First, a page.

Shortly after their arrival many months before, Eva had been moved, along with Lory, into the kinderlager in order to supervise the younger ones. The children’s barracks were separated from Dr. Braun’s medical camp by two rows of barbed wire.
The trains unloaded cars of new prisoners each day, and the ovens dumped out the remains of prisoners each night. It was a constant factory of death, and no one was spared the fear that their turn was next. There were almost eighty thousand prisoners at Reinigen Camp. Sometimes family members didn’t see each other for months, even years, if they stayed alive that long. Sometimes they never saw them again once they entered the camp.
Eva looked forward to the occasional glimpses of her father. He was looking older and so much thinner. Sometimes, she barely recognized him, because so many of the inmates looked alike: dressed the same, skeleton-thin, and bald.
It wasn’t until sixteen-year-old Eva was on her way to work that she finally saw Eddie as he stumbled out of the medical building. She barely recognized the pale-faced mute with a zombie walk and an overwhelming sadness, as if his emotions had been emptied, as the perpetually enthusiastic Eddie.
Eva waved her arms, trying to get his attention without the policeman noticing. She whispered, “Eddie? Eddie? Is that you?”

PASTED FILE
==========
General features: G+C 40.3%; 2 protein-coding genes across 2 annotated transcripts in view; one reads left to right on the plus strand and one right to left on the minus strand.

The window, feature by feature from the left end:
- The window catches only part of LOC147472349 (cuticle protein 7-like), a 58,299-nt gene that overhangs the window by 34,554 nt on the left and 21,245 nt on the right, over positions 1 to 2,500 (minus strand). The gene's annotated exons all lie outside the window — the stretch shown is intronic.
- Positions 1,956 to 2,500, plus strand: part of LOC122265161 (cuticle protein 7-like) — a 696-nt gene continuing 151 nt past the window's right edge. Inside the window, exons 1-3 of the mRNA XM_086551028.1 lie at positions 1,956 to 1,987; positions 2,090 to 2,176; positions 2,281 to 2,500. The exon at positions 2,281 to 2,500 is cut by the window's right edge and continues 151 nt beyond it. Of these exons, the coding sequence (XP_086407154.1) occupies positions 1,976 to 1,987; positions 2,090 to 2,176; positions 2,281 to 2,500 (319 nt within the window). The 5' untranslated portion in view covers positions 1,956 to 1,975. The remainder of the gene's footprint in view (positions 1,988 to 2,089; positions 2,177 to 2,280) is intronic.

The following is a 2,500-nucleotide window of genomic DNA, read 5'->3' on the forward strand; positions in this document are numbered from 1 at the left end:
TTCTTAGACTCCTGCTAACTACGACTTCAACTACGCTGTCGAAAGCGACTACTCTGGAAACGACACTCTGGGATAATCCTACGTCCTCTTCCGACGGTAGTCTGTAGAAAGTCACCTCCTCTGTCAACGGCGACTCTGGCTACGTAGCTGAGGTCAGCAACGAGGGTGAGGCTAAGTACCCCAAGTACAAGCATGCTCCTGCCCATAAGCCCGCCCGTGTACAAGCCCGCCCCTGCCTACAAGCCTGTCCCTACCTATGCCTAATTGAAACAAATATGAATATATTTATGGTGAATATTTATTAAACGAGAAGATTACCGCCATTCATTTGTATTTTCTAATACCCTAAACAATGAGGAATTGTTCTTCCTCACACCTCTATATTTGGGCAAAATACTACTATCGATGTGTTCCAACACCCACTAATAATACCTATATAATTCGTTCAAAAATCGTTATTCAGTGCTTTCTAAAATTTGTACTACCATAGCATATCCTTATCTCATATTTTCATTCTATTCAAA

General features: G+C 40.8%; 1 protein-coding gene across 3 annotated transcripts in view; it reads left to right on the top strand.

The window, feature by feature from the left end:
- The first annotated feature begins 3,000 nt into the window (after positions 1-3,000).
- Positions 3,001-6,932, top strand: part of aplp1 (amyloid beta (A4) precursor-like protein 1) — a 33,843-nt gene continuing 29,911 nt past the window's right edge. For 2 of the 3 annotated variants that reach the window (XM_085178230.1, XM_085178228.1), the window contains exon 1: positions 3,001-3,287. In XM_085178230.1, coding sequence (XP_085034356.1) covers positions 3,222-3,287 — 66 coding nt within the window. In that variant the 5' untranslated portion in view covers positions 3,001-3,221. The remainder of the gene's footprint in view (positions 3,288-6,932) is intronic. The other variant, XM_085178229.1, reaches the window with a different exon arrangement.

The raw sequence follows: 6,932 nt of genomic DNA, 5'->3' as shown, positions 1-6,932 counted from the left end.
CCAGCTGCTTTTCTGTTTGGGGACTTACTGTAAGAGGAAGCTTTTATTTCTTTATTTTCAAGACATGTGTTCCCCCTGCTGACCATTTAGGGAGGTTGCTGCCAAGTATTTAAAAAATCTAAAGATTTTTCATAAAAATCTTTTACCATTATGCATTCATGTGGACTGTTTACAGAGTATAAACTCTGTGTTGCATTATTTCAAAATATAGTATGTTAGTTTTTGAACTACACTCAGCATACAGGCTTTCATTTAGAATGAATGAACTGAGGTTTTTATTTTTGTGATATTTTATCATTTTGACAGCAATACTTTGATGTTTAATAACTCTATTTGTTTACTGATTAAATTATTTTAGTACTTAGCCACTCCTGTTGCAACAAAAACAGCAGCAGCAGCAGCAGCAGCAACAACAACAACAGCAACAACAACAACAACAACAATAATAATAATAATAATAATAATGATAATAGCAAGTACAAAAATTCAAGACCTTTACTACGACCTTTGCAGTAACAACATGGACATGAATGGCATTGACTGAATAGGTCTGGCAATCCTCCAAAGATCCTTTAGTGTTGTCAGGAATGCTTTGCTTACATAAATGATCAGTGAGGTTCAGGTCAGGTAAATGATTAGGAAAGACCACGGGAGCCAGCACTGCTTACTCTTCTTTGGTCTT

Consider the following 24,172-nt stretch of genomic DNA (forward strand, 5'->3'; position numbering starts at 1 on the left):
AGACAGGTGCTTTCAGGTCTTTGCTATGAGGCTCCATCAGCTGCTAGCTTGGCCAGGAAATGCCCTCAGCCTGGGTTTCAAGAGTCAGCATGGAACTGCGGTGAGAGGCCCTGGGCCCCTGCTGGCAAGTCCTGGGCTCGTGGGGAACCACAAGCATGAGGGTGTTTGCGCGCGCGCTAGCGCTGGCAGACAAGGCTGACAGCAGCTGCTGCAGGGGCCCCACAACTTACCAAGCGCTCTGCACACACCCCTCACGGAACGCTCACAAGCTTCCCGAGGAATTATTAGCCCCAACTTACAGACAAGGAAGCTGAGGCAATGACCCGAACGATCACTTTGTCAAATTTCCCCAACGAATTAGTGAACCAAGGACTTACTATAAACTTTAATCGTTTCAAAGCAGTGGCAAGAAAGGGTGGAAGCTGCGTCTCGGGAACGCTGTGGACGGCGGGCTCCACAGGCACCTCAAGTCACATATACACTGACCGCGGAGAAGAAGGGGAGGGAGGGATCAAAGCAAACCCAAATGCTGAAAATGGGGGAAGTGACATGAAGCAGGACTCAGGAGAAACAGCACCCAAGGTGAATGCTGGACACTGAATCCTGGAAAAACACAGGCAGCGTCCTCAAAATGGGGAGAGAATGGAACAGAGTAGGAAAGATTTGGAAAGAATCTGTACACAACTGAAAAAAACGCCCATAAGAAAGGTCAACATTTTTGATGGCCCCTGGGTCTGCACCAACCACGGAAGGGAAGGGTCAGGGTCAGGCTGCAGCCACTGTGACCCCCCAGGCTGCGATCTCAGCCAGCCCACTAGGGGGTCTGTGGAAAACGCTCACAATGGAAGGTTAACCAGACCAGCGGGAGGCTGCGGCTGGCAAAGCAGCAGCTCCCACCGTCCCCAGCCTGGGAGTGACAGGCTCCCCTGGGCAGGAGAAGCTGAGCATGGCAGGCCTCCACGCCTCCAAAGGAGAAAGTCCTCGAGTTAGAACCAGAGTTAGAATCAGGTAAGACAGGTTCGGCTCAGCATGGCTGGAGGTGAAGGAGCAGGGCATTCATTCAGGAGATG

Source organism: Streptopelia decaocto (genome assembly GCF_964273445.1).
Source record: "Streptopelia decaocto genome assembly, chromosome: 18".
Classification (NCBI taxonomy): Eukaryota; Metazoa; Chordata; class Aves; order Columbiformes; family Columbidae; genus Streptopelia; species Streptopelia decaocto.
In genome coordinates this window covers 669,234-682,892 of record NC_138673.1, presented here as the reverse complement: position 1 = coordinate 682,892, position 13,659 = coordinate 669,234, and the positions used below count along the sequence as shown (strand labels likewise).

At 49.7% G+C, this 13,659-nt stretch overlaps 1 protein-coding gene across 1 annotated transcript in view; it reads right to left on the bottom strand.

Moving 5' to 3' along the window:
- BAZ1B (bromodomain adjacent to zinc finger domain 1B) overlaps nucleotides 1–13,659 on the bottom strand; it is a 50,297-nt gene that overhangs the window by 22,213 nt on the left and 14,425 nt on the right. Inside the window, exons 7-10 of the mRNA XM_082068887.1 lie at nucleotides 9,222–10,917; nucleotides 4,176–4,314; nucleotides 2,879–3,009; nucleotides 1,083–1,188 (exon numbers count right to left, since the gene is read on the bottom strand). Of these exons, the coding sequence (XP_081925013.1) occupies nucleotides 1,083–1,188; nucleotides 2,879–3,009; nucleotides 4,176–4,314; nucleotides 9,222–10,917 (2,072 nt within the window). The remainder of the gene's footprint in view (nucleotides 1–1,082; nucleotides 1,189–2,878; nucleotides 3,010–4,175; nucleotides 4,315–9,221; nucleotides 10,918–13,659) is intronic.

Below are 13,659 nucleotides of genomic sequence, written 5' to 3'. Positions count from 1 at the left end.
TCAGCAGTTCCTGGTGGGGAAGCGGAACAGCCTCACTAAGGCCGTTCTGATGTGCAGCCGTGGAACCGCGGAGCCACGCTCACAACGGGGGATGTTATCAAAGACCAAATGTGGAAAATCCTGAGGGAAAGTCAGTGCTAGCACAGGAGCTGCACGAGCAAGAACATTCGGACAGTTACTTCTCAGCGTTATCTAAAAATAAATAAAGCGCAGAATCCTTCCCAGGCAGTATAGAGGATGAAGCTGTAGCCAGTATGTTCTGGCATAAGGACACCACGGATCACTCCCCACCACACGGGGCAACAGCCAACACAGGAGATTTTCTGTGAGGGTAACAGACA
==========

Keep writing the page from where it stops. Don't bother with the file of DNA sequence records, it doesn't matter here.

Eddie jerked forward. He stared right at her but didn’t respond.
“Eddie, it’s me, Eva, Hans’s friend from Berlin. What did they do to you?”
Dr. Braun walked out and steered Eddie back into the building.
“No,” Eddie said, almost unintelligibly to Dr. Braun. Eddie tried to twist away from him. “No, it hurts. I need my Mutti. Where is she? She said she would find me.”
Dr. Braun nodded to his medical assistant, a pinched-faced man with a disapproving snarl, wearing glasses and dressed in a white lab coat. The sour assistant, whose face resembled a dried apple, roughly pulled Eddie back into the medical building, as Dr. Braun hurried out of the camp.
Ramona grabbed Eva and pulled her into the barracks. “Do you know that boy?”
“I used to,” Eva said.
“What’s wrong with him?”
“I think his joy has been extracted.”
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